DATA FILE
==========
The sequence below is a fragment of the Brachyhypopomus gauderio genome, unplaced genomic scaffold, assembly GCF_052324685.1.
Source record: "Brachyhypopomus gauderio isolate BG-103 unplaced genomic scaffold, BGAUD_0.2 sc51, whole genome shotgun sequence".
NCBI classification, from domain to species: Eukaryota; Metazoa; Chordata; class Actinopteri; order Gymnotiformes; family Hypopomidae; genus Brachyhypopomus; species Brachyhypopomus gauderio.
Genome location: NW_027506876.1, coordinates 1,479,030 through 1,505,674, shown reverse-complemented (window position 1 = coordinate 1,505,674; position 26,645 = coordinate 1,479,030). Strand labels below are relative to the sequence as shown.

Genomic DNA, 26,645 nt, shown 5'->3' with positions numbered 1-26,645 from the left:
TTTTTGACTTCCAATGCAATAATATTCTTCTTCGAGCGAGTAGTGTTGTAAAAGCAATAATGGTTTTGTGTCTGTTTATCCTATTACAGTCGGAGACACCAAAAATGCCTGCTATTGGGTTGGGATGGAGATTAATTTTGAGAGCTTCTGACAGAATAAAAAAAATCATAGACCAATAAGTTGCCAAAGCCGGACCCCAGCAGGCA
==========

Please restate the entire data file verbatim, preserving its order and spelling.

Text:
The sequence below is a fragment of the Brachyhypopomus gauderio genome, unplaced genomic scaffold, assembly GCF_052324685.1.
Source record: "Brachyhypopomus gauderio isolate BG-103 unplaced genomic scaffold, BGAUD_0.2 sc51, whole genome shotgun sequence".
NCBI classification, from domain to species: Eukaryota; Metazoa; Chordata; class Actinopteri; order Gymnotiformes; family Hypopomidae; genus Brachyhypopomus; species Brachyhypopomus gauderio.
Genome location: NW_027506876.1, coordinates 1,479,030 through 1,505,674, shown reverse-complemented (window position 1 = coordinate 1,505,674; position 26,645 = coordinate 1,479,030). Strand labels below are relative to the sequence as shown.

Genomic DNA, 26,645 nt, shown 5'->3' with positions numbered 1-26,645 from the left:
TTTTTGACTTCCAATGCAATAATATTCTTCTTCGAGCGAGTAGTGTTGTAAAAGCAATAATGGTTTTGTGTCTGTTTATCCTATTACAGTCGGAGACACCAAAAATGCCTGCTATTGGGTTGGGATGGAGATTAATTTTGAGAGCTTCTGACAGAATAAAAAAAATCATAGACCAATAAGTTGCCAAAGCCGGACCCCAGCAGGCA